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Many people these days are learning mindfulness, often through practices like meditation, Qigong, or yoga. What about kids? Can mindfulness be practiced by children, and is it beneficial for them? At first, it might seem impossible to imagine kids doing something like meditation—after all, getting them to sit still for a minute can sometimes be a feat! But mindfulness can take many shapes and exercises don’t have to be long. Listening to meditative music before bedtime, a few seconds of deep breathing, or an active listening exercise—all of these are ways to tap into that space we call mindfulness.

Mindfulness helps kids deal with stress and feel more relaxed. It can help improve their concentration and encourage them to become more attentive listeners. In this three-part blog series, we talk about these benefits and give some tips for introducing mindfulness into your kids’ lives.

Why is mindfulness important for kids?

From the pressures of school to the ups and downs of adolescence, growing up involves a huge range of experiences and emotions, many of which are not easy. Practicing mindfulness can help kids feel more grounded and equip them with skills to handle stress or anxiety effectively. For instance, deep breathing or meditation (both examples of mindfulness) teach kids how to enter into a calm mental state even when there are other things going on around them. If we think about how much there is to gain through practices of mindfulness, we can imagine how practicing these skills at a younger age would have a tremendous impact on our lives.

Mindfulness is exactly what it sounds like—it’s about being mindful, or thoughtful, about what we do. Even simple listening exercises can help improve kids’ ability to focus, since it involves honing their attention on specific things in their environment. It also helps kids become more aware of themselves, which is closely tied to their ability to be empathetic and open to others.

How do you practice mindfulness with kids?

There are many different ways to practice mindfulness with kids, including meditation and Qigong. Here we describe a few exercises that involve simply listening and observing things to get you started. We recommend trying them together with your kids and talking about your shared experience.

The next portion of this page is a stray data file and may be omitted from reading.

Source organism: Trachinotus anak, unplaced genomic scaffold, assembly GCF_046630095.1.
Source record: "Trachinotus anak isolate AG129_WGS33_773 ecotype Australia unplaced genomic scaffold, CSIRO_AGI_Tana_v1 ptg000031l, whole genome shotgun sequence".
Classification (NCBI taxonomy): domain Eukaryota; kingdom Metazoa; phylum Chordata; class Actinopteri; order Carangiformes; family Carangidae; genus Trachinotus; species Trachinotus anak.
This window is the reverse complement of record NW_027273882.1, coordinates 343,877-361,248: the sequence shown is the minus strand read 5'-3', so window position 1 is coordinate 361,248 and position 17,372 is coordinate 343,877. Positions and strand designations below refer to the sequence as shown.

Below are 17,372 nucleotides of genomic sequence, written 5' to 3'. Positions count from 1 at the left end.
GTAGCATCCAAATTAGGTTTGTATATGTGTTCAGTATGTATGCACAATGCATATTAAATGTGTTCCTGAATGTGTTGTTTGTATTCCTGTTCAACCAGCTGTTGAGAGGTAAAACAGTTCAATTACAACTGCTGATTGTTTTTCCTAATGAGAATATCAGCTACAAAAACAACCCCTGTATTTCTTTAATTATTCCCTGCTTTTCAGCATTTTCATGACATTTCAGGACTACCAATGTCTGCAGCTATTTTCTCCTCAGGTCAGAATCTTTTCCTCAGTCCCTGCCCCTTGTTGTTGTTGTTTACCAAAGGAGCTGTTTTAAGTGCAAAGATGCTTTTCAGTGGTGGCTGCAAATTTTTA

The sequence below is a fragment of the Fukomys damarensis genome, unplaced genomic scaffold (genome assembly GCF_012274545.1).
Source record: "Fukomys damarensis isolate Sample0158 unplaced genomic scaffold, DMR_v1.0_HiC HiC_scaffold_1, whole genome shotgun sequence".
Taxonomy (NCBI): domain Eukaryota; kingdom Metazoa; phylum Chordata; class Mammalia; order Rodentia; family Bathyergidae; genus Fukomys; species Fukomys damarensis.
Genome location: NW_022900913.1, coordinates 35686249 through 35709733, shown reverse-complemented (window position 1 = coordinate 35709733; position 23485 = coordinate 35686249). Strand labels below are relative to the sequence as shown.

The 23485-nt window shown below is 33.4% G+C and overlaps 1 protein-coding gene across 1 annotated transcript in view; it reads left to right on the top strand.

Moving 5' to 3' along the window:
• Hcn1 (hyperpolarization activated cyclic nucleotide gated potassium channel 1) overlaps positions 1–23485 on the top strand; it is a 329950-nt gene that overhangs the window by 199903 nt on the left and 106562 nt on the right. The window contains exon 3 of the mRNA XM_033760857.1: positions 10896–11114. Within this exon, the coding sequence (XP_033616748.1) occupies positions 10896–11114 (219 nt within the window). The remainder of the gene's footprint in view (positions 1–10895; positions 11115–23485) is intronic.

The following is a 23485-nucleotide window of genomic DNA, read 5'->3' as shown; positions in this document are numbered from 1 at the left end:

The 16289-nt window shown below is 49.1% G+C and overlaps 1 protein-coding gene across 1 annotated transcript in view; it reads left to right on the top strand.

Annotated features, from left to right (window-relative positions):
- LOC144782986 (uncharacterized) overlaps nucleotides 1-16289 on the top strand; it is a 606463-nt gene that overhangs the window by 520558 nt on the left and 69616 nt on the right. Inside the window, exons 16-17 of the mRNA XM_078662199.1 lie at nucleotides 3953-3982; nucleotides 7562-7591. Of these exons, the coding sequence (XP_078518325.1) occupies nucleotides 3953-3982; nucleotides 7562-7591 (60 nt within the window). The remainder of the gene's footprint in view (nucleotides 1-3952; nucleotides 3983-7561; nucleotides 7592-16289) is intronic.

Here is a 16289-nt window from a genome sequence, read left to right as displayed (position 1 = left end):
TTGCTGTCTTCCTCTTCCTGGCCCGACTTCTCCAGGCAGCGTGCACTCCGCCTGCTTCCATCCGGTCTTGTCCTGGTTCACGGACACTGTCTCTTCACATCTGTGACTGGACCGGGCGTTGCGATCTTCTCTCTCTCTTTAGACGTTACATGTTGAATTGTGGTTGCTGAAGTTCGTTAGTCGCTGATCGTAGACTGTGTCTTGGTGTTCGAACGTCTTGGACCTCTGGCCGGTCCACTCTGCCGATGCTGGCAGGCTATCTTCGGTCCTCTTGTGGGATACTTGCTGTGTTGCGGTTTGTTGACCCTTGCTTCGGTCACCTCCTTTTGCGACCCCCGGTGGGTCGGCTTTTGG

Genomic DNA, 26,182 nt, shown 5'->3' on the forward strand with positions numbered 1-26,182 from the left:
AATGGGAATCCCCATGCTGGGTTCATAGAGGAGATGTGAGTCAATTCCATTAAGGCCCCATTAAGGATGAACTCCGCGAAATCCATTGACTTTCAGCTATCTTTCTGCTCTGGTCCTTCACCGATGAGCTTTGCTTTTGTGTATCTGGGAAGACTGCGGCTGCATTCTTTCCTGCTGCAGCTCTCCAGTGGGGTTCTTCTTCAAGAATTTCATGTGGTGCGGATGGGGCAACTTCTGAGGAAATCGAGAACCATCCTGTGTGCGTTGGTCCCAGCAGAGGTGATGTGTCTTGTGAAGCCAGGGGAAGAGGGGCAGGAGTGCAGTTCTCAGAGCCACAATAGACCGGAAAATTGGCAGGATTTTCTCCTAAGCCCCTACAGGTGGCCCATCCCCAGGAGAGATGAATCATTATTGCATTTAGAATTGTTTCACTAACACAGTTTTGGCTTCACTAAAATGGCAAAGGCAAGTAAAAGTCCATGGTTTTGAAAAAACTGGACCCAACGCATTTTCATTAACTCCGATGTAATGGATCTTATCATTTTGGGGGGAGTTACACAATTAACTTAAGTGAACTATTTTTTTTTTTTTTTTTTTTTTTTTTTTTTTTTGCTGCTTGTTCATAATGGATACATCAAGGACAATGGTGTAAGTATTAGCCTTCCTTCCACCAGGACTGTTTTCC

Tune into Sound

Closing your eyes, listen for any sounds you hear. Try following one. Where does it lead? Does it stay the same or change? Does it overlap with another sound? What does it make you think of? Quietly listen for one full minute. Then open your eyes and talk about what you each noticed and felt.

Listen to the Body

In this exercise, turn your awareness to the body. We encourage you to close your eyes. What parts of your body feel calm, what parts feel tense? Do you notice any urges, like hunger, or the need to stand up and move? Do you feel happy, sad or angry? If so, what part of your body do you feel these emotions? Without speaking and being as still as possible, listen to your body for one minute, then share with each other what you learned.

Observe What’s Around You

Go for a short walk together. Mentally take note of the things you observe. Are you in a city or in nature? What sounds do you hear? What does the air feel like? Are there any smells? How does your body feel moving in this space? Take note of each of your senses and how they interact with one another. See if you can pin-point one dominant mood or feeling. Note any mental images that come to mind. Focus quietly on the things around you. Then, discuss what you noticed. This activity can be done anywhere, sitting or standing, inside or outside, and doesn’t necessarily have to involve a walk. But going for a walk might give you new things to see and talk about.

You could say that these are all acts of simply noticing. Taking just a minute to listen or observe quietly helps us tune into the world around us. Sitting through different emotions or urges without immediately acting on them is also an exercise in patience that helps kids be grounded in their decision-making and to be conscientious communicators.

In our next post, we go into a more specific kind of mindfulness: meditation. If you’re interested in learning more, stay tuned for our post on how to practice meditation with kids.

David’s Video: “Meditation and Mindfulness for Kids”

 

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